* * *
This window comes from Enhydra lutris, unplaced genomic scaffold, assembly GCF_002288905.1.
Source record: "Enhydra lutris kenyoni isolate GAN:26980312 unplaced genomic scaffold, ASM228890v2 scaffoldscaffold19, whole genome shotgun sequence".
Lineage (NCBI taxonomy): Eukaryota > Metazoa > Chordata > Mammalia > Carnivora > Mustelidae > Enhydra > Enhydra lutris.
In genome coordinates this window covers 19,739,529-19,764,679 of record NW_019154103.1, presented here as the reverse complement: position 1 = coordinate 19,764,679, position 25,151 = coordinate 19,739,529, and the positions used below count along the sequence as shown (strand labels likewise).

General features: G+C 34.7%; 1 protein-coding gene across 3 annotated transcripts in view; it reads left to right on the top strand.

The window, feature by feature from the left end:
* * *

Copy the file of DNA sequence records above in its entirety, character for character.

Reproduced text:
This window comes from Enhydra lutris, unplaced genomic scaffold, assembly GCF_002288905.1.
Source record: "Enhydra lutris kenyoni isolate GAN:26980312 unplaced genomic scaffold, ASM228890v2 scaffoldscaffold19, whole genome shotgun sequence".
Lineage (NCBI taxonomy): Eukaryota > Metazoa > Chordata > Mammalia > Carnivora > Mustelidae > Enhydra > Enhydra lutris.
In genome coordinates this window covers 19,739,529-19,764,679 of record NW_019154103.1, presented here as the reverse complement: position 1 = coordinate 19,764,679, position 25,151 = coordinate 19,739,529, and the positions used below count along the sequence as shown (strand labels likewise).

General features: G+C 34.7%; 1 protein-coding gene across 3 annotated transcripts in view; it reads left to right on the top strand.

The window, feature by feature from the left end: